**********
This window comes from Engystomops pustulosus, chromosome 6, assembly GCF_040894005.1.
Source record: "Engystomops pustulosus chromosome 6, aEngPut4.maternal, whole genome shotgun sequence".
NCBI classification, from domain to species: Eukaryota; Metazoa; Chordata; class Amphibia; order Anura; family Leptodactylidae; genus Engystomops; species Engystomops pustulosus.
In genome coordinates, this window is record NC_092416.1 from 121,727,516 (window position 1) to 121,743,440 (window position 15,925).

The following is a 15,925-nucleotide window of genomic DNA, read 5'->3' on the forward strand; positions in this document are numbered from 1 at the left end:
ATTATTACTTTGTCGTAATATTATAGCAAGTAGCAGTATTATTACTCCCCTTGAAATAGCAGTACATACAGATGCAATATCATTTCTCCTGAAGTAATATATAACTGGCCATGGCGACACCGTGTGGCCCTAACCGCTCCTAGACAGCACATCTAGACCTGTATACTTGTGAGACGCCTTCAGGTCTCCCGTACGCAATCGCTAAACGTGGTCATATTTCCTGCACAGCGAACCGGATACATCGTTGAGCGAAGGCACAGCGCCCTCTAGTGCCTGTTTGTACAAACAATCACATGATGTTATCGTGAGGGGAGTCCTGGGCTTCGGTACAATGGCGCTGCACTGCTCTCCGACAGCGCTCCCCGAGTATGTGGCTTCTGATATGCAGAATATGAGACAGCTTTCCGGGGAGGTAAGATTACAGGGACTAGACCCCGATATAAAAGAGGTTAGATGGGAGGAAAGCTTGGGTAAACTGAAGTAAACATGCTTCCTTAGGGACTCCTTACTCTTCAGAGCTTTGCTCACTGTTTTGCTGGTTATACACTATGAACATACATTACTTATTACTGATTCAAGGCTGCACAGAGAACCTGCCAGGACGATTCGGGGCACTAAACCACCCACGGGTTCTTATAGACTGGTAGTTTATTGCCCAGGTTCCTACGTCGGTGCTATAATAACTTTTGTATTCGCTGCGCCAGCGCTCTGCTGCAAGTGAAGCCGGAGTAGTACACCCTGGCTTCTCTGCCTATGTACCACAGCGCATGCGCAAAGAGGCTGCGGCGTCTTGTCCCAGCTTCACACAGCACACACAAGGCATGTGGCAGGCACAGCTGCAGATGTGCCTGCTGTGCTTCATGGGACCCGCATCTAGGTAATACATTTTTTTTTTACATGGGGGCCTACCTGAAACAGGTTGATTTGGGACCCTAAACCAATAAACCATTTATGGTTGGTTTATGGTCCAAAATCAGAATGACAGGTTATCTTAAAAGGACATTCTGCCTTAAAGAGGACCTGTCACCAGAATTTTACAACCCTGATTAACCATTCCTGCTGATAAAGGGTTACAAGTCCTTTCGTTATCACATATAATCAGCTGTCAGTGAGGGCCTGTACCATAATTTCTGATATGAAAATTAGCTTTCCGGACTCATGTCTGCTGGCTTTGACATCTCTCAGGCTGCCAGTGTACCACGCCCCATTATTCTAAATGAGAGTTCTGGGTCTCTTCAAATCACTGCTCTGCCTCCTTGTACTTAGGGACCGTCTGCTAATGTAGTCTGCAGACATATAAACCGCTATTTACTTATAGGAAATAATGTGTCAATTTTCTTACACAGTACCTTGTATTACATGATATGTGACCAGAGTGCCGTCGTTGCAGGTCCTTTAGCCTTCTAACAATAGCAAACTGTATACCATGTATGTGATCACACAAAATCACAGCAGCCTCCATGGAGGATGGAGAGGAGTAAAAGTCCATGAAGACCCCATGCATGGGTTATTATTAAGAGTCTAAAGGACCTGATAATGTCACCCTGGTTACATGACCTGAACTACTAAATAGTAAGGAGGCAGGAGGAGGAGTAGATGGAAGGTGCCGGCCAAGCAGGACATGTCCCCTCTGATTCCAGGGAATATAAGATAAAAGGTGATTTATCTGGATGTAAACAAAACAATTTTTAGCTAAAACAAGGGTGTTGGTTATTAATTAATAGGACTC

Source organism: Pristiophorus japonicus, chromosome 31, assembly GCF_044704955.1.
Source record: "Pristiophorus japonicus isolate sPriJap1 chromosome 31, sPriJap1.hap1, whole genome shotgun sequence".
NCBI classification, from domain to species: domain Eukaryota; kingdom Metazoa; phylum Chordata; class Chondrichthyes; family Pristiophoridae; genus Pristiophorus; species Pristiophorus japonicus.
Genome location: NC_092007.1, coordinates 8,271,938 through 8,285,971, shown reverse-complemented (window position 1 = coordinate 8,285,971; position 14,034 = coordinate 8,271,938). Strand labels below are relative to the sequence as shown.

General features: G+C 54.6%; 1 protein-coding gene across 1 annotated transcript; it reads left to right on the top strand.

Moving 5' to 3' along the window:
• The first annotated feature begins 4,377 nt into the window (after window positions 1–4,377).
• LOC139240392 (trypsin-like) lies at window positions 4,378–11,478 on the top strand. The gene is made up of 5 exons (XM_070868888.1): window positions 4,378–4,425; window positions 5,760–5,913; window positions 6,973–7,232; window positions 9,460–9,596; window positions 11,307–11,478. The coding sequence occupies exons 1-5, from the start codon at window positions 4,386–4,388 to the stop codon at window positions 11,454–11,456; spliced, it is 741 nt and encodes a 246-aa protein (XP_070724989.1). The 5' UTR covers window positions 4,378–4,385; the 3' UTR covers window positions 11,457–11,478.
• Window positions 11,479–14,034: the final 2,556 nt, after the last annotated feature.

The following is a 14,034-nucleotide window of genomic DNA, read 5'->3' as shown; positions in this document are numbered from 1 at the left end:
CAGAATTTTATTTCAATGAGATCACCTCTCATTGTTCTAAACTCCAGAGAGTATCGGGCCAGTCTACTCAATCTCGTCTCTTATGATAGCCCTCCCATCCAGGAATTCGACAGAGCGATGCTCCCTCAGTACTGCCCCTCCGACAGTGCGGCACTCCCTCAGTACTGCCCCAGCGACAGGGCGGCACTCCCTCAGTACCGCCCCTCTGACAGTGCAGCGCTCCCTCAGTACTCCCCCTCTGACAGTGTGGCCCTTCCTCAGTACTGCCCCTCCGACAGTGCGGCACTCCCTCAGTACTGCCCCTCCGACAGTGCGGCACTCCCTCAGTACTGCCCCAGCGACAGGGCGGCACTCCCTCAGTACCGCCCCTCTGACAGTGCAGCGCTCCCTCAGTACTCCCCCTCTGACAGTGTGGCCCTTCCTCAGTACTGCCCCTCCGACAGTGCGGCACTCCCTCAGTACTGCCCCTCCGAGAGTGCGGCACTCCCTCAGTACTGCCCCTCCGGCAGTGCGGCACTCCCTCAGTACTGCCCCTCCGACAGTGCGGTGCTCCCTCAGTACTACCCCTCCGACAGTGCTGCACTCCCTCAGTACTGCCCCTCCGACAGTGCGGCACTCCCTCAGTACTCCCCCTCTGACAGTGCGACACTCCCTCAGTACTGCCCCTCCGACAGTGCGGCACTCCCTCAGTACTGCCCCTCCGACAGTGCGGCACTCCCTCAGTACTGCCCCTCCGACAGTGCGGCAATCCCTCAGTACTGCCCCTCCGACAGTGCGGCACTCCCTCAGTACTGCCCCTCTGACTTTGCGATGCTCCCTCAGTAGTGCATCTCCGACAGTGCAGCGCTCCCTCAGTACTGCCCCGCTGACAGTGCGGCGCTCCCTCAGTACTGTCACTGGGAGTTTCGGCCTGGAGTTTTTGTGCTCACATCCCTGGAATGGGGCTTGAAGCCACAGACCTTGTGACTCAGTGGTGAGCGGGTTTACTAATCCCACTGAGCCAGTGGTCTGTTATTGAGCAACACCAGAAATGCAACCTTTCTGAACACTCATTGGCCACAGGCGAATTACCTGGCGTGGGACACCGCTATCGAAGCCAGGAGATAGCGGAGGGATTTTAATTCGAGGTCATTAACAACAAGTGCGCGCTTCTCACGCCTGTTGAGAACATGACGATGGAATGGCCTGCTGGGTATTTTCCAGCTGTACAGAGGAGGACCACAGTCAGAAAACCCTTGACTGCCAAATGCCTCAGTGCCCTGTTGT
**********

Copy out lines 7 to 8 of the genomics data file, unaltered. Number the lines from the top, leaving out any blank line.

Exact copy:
Source organism: Pristiophorus japonicus, chromosome 31, assembly GCF_044704955.1.
Source record: "Pristiophorus japonicus isolate sPriJap1 chromosome 31, sPriJap1.hap1, whole genome shotgun sequence".